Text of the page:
Later in 1998, Excel was fined $315,500 by OSHA for 45 violations at its meatpacking plant in Fort Morgan, Colorado (BNA Labor Relations Week, January 6, 1999).
In 2011 OSHA cited Cargill for serious and repeated violations at its meat plant in Dodge City, Kansas and proposed fines of $176,400.
Later that year, OSHA cited Cargill for 23 serious violations at its meat plant in Milwaukee and proposed fines of $146,400.
In 2012 OSHA cited Cargill for several violations at its meat plant in Beardstown, Illinois and proposed fines of $114,000.
Labor Relations and Fair Labor Standards
Although Cargill is a party to collective bargaining agreements at a number of its meatpacking plants, the company’s overall labor relations record is mixed. In 1993 it continued to operate its shipping facilities after grain handlers went on strike over company demands for contract concessions.
Cargill resisted union organizing at its case-ready plants (those that produce meat in a form ready to be sold to retail customers). In 2000 a federal judge ruled that Excel had to reinstate five employees discharged during a union organizing drive at one of those plants (BNA Labor Relations Week, May 18, 2000).
In 2002 Teamsters union members at Cargill’s salt mining operation on Ohio went on strike in a dispute over issues such as subcontracting and seniority. The company did not budge from its position and brought in replacement workers. The workers subsequently ended their strike, but Cargill took back only about one-fifth of the union members.
In 1984 Cargill agreed to pay $1.2 million to settle a class action lawsuit concerning race and sex discrimination in its employment practices. Despite that settlement, Cargill was sued again for racial discrimination in 2001, but a judge denied class action status to the suit.
In 2011 the U.S. Labor Department’s Office of Federal Contract Compliance Programs filed a complaint after Cargill, charging it with systematic gender and racial discrimination in hiring for entry-level production jobs at its meatpacking plant in Springdale, Arkansas. In January 2014 the Labor Department announced that Cargill would pay $2.2 million to settle the charges involving Springdale as well as two other plants.
Cargill was one of the corporations named in a 2005 lawsuit filed by the International Labor Rights Fund over the use of child labor in the production of cocoa in West Africa. The lawsuit, Doe v. Nestlé, was filed under the Torture Victims Protection Act and the Alien Tort Claims Act. A federal judge in California dismissed the suit, by the plaintiffs took the case to the court of appeals, where it is pending. ILRF and other groups have continued to pressure Cargill and the other companies to take stronger action to curb child labor.
Antitrust and Anticompetitive Practices
In 1980 Cargill signed a consent decree and agreed to pay $50,000 to settle federal charges that it and three other companies conspired to fix prices of paint resins.
In 1999 the federal Grain Inspection, Packers and Stockyards Administration (GIPSA) charged Cargill’s Excel unit with underpaying farmers who supplied hogs to its slaughterhouses by some $1.8 million.
In 2004 Cargill agreed to pay $24 million to settle an eight-year-old civil lawsuit charging that it and rivals conspired to rig prices for high-fructose corn syrup.
In 2006 a federal jury ordered Cargill to pay $3 million in damages to ranchers who claimed they were underpaid by the company (as well as Tyson and Swift). The verdict was later overturned by a federal appeals court.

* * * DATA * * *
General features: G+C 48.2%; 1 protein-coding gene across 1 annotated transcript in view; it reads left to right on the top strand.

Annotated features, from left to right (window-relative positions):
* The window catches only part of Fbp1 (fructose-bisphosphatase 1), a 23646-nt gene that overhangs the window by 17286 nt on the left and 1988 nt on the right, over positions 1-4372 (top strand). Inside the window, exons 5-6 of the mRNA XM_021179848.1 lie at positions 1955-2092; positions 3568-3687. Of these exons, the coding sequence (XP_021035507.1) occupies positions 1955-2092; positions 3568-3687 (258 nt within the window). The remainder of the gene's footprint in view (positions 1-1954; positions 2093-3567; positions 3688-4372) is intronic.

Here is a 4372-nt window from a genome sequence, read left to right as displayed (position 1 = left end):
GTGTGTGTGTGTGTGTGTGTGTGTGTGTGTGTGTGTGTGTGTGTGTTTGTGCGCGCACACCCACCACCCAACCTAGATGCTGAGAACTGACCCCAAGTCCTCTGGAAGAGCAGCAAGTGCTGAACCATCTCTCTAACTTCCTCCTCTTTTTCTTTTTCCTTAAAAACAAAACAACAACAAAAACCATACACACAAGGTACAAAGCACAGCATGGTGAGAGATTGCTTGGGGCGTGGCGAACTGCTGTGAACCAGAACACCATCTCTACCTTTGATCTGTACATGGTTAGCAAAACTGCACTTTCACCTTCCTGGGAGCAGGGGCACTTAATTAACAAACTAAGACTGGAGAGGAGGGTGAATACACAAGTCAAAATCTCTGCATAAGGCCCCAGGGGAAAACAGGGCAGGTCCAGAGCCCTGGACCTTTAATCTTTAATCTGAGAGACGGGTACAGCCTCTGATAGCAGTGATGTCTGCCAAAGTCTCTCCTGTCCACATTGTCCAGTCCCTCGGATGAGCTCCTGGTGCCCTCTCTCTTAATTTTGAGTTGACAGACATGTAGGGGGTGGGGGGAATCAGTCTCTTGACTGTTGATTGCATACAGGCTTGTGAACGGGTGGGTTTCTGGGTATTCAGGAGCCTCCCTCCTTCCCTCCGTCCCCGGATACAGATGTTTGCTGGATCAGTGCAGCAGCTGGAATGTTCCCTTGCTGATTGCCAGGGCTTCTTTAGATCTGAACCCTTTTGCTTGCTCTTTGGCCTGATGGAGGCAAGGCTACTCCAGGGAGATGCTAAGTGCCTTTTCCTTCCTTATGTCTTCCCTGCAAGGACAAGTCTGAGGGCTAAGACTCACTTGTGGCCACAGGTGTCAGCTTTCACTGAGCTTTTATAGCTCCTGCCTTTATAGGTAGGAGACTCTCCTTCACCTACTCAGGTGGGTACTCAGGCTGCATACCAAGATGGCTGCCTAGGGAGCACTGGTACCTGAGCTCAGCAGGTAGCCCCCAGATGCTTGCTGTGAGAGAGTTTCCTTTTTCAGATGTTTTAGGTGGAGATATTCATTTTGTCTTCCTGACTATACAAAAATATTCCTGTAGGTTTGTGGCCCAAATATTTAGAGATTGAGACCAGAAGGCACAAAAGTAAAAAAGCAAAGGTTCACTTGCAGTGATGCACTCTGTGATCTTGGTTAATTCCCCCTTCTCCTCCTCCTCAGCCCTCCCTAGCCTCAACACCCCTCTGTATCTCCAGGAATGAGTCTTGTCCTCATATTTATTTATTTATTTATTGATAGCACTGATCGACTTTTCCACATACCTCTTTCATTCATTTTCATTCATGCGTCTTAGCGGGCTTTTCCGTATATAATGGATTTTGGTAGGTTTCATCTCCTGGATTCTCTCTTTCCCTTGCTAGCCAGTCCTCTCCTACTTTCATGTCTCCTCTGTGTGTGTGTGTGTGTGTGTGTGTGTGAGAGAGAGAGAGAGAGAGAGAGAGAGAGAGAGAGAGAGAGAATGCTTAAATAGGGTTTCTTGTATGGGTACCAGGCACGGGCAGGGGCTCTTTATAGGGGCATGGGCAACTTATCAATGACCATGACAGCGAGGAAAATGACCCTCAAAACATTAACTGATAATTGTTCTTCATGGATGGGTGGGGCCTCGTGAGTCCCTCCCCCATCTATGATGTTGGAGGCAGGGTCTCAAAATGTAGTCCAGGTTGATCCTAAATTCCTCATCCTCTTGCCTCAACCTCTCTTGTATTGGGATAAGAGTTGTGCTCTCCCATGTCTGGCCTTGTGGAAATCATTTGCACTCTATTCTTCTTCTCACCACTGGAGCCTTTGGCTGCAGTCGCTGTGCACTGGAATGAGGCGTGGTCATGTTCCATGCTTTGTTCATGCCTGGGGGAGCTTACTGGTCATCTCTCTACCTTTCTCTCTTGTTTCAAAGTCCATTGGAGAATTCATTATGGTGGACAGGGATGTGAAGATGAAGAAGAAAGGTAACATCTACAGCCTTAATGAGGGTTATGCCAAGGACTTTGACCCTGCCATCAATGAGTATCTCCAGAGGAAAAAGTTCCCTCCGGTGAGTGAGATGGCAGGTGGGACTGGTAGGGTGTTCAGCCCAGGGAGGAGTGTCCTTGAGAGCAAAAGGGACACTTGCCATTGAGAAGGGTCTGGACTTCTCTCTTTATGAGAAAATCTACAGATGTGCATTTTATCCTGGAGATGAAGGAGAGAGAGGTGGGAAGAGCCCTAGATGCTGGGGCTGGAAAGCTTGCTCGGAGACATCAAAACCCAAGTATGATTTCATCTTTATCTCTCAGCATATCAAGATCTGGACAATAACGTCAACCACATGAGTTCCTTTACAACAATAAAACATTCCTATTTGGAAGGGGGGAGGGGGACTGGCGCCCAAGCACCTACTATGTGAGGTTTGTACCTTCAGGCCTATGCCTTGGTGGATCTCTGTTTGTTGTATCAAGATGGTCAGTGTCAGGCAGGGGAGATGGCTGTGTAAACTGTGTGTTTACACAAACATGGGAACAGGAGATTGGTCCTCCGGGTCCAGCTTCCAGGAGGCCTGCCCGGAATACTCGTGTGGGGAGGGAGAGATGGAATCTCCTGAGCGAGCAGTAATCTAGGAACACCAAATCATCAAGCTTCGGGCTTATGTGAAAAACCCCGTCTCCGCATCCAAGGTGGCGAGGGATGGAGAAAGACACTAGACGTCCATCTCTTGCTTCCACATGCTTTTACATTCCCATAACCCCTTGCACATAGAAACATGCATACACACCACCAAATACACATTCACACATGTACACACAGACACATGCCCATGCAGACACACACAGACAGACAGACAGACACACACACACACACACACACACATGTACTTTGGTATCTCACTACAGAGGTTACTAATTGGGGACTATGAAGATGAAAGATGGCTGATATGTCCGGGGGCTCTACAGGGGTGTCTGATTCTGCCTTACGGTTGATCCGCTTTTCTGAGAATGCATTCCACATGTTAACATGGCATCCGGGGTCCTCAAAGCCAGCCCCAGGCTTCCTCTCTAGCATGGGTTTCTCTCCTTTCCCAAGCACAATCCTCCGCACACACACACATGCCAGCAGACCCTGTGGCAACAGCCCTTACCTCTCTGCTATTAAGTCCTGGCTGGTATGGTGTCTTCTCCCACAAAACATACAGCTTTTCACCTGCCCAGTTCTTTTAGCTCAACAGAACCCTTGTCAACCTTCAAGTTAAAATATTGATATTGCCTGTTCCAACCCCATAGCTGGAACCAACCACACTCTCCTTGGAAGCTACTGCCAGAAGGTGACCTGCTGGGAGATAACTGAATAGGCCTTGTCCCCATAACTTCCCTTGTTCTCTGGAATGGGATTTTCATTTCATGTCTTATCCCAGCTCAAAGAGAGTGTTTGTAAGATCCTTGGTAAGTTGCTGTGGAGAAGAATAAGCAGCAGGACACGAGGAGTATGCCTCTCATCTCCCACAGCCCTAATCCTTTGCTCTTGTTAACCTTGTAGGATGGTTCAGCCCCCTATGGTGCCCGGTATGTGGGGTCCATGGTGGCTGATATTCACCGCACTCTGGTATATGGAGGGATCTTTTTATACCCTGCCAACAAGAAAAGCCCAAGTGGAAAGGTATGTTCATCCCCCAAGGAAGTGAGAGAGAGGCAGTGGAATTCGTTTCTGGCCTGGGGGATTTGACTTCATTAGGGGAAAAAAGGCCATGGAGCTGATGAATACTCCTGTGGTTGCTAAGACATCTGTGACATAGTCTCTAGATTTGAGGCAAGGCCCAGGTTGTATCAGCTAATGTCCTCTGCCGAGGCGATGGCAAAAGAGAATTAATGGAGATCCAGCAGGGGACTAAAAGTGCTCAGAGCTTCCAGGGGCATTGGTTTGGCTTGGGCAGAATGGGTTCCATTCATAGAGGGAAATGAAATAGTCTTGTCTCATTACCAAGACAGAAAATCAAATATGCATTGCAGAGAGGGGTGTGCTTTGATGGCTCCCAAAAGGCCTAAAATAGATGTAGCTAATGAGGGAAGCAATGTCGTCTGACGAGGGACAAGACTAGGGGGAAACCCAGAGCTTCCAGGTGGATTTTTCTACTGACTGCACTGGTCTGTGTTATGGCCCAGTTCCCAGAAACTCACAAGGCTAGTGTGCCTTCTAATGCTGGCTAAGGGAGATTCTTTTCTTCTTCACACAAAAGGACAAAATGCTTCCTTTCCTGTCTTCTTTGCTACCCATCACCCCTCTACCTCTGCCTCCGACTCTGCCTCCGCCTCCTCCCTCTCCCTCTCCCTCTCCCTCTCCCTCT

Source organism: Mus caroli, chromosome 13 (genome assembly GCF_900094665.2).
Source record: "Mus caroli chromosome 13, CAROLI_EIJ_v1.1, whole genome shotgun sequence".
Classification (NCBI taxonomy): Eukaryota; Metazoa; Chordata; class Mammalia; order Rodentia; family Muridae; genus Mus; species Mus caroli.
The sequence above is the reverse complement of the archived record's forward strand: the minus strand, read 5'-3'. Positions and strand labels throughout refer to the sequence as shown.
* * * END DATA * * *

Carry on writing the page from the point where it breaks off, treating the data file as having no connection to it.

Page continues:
In 2010 GIPSA announced that Cargill would pay a penalty of $45,000 to settle charges that it failed to incorporate changes in livestock contracts.
In 2012 the Ohio Attorney General’s office filed suit against Cargill and Morton Salt, accusing them of conspiring to keep the price of road salt artificially high. The case, which is pending, said that the companies “ill-gotten gains” could be as high as $50 million.
In 1981 Cargill pleaded guilty to two charges of underreporting income. It was ordered to pay about $4 million in back taxes and a civil penalty of about $1.5 million.
In 2011 Argentina accused Cargill and other large grain traders of large-scale tax evasion.
In 1999 Cargill and other grain elevator operators and insurance companies agreed to pay the U.S. Department of Agriculture $1.7 million for grain-drying charges that the government had charged were improperly shifted to federal crop insurance programs.
Other Information Sources
Violation Tracker summary page
Campaigns and Watchdog Groups
Key Books and Reports
Cargill: Trading the World's Grain and Cargill: Going Global by Wayne G. Broehl, Jr. (University Press of New England, 1992 and 1998).
Cargill’s Problem with Palm Oil: A Burning Threat in Borneo (Rainforest Action Network, 2010).
Challenges for Regulators: Financial Players in the (Food) Commodity Derivatives Markets (SOMO, November 2012.)
Corporate Agribusiness and America’s Waterways (Environment America, 2010).
Eating Up the Amazon (Greenpeace, 2006).
Final Report on the Status of Public and Private Efforts to Eliminate the Worst Forms of Child Labor in the Cocoa Sectors of Cote d'Ivoire and Ghana (Payson Center for International Development, March 2011).
Greasy Palms: Palm Oil, the Environment and Big Business (Friends of the Earth, 2004).
Invisible Giant: Cargill and Its Transnational Strategies by Brewster Kneen (Pluto Press, 2nd edition 2002).
Merchants of Grain by Dan Morgan (Viking Press, 1979).
The Big Boys: Power & Position in American Business by Ralph Nader and William Taylor (Pantheon Books, 1986); includes a chapter on Whitney MacMillan of Cargill.
The Corporate Reapers: The Book of Agribusiness by A.V. Krebs (Essential Books, 1992).
Note: This piece draws from a corporate profile originally prepared by the author for the Crocodyl website in October 2007.
Last updated April 9, 2014